On March 23, 2016

Sugaring in the Fourth Grade

Killington Elementary 4th Grade Students Sugaring

Photos Courtesy of Robin Alberti

By Clara J. Shortle

Sugaring in the fourth grade is a lot of work, but it is also lots of fun. I know this because I am one of these fourth graders at Killington Elementary School.

The process is complicated, but I will try to explain it in the words that I understand. It is a great educational project full of surprises.

First, in the fall, you go and check the tubing lines, if you have plastic tubing, which our school does. Next, in the spring you get taps, buckets, a drill, lids for the buckets, hooks to hang the buckets from and a hammer. Then go up on a trail that has many maple trees. To tap, first you drill a hole that is about 1½ inch deep. Second, you attach the hook to the tap and gently tap it in with the hammer. Third, you hang the bucket from the hook. Finally, you put the lid on and let the sap run.

Then collect the sap every day or so until you have 20 gallons. Then boiling starts.

This is almost every fourth grader’s favorite part of sugaring.

To boil, your evaporator needs to be cleaned. To do this, boil water though it to clean it out from last year’s sap boiling. Then fill the oil tank if it needs to be filled. After the water has boiled through you start to put the sap in. First, though, you put on a filter. You pour sap into the pre-heat part of the evaporator until it is full. Once the sap in the pre-heat part has warmed to the proper temperature, you twist the valve to let the sap pour into the sections until it looks about the right height. Then you twist the valve so the sap just drips out of it. Next you measure the height of the sap in the evaporator with a dowel.  If it is too high, you recycle the sap. The evaporator has a valve on the far side that you turn, holding a pan underneath it, and fill the pan half full. You return the partially boiled sap back to the beginning. Repeat this process every time the level gets too high. Also, add more sap as the sap condenses into syrup. Do this until it is very thick and is syrup.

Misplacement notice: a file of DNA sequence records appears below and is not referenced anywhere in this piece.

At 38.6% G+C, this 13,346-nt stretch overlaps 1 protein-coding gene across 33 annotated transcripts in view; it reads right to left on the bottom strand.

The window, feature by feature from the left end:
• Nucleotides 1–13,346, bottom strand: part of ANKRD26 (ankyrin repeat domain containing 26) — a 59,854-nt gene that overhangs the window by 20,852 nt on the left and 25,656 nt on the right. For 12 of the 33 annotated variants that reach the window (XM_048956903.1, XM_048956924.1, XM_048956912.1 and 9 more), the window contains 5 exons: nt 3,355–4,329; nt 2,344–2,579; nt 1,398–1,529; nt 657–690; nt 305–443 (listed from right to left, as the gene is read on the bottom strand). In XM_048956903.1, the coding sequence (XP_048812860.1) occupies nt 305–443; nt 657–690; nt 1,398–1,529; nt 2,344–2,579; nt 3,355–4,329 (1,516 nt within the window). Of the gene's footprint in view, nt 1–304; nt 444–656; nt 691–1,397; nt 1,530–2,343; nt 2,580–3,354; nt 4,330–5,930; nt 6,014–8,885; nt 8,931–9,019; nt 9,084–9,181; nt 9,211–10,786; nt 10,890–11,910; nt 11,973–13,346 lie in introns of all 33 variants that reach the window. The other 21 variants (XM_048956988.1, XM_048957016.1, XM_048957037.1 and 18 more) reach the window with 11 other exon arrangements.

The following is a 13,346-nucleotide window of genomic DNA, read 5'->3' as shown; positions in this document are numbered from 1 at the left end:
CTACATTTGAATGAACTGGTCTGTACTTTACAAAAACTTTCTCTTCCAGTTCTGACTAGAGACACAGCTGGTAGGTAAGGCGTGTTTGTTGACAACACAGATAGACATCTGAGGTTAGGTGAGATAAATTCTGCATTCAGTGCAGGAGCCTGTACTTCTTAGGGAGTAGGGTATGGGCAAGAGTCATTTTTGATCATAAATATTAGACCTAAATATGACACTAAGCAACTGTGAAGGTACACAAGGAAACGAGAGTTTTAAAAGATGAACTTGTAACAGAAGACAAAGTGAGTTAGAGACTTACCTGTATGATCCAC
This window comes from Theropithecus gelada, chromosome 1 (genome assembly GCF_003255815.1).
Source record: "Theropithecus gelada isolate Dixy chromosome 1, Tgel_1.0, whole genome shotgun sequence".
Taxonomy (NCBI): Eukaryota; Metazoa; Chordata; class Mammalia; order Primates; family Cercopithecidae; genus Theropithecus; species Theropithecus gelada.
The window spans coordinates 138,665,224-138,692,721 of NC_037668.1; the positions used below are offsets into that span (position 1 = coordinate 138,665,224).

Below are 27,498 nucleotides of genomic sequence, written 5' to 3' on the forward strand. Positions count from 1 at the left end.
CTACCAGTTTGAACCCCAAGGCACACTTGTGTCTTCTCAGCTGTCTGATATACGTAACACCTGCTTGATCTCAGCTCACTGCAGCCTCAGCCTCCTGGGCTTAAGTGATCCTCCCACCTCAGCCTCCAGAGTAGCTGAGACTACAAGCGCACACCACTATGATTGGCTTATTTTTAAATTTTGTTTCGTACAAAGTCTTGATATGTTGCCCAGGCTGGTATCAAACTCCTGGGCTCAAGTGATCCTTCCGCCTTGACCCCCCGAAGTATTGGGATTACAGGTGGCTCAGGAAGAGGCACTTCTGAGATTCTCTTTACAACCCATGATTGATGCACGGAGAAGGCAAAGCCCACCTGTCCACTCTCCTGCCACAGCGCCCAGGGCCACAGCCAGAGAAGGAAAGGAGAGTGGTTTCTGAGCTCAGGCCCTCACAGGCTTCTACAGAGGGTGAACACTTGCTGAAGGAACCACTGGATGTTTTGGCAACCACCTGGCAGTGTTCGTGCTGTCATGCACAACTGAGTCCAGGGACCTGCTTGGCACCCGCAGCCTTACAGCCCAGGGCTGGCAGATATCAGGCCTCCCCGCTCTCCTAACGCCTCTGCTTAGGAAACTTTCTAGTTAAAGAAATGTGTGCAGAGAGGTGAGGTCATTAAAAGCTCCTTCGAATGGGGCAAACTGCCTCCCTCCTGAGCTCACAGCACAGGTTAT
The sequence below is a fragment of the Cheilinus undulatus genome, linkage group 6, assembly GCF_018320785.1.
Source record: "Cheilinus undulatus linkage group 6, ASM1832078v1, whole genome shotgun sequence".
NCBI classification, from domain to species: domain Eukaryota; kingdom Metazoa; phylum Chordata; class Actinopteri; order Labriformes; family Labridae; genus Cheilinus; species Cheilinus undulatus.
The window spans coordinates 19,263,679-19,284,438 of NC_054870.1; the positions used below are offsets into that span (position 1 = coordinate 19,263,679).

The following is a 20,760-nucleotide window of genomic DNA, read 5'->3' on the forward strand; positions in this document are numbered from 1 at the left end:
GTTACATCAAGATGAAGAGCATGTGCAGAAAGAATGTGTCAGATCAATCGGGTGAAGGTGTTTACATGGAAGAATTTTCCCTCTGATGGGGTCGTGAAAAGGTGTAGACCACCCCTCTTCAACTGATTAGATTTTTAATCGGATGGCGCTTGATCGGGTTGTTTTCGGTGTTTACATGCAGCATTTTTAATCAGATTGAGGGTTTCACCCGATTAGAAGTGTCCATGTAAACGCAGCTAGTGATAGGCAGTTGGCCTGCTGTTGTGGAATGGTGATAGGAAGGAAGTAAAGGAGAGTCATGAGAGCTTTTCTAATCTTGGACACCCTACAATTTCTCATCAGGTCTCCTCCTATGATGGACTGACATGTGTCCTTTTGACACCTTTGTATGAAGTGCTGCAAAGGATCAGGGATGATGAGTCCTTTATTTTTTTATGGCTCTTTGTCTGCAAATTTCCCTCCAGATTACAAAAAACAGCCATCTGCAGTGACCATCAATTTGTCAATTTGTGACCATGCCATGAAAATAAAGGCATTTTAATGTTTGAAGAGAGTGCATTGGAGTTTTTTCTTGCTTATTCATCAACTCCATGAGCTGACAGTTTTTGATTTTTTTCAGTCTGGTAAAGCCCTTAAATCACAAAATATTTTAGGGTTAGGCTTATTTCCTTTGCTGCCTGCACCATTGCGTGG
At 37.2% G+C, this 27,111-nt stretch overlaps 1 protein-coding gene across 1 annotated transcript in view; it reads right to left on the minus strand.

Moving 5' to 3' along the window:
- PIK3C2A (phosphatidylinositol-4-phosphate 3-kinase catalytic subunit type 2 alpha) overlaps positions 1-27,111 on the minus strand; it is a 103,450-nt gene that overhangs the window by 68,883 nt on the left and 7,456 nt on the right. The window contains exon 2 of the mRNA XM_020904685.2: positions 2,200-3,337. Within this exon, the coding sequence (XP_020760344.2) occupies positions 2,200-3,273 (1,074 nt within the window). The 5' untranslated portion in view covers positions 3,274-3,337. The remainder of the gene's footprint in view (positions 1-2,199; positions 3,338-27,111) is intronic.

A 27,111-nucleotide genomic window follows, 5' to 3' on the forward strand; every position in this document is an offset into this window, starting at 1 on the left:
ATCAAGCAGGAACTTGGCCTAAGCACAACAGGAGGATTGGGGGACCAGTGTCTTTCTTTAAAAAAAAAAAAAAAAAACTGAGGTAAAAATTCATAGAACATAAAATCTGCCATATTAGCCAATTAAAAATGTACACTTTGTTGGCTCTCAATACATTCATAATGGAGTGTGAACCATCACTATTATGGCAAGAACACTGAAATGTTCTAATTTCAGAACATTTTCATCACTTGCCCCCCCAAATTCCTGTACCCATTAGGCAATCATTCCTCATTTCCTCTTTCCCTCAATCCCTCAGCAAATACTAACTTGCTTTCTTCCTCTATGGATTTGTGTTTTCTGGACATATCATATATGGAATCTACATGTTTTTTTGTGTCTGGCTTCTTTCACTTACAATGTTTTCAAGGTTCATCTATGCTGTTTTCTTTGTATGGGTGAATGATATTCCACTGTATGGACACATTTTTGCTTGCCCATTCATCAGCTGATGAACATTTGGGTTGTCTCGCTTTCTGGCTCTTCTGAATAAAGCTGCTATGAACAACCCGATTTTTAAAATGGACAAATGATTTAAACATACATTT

The fourth graders can also tap trees at home and bring in sap to school for boiling. This is a very exciting part of the fourth grade.

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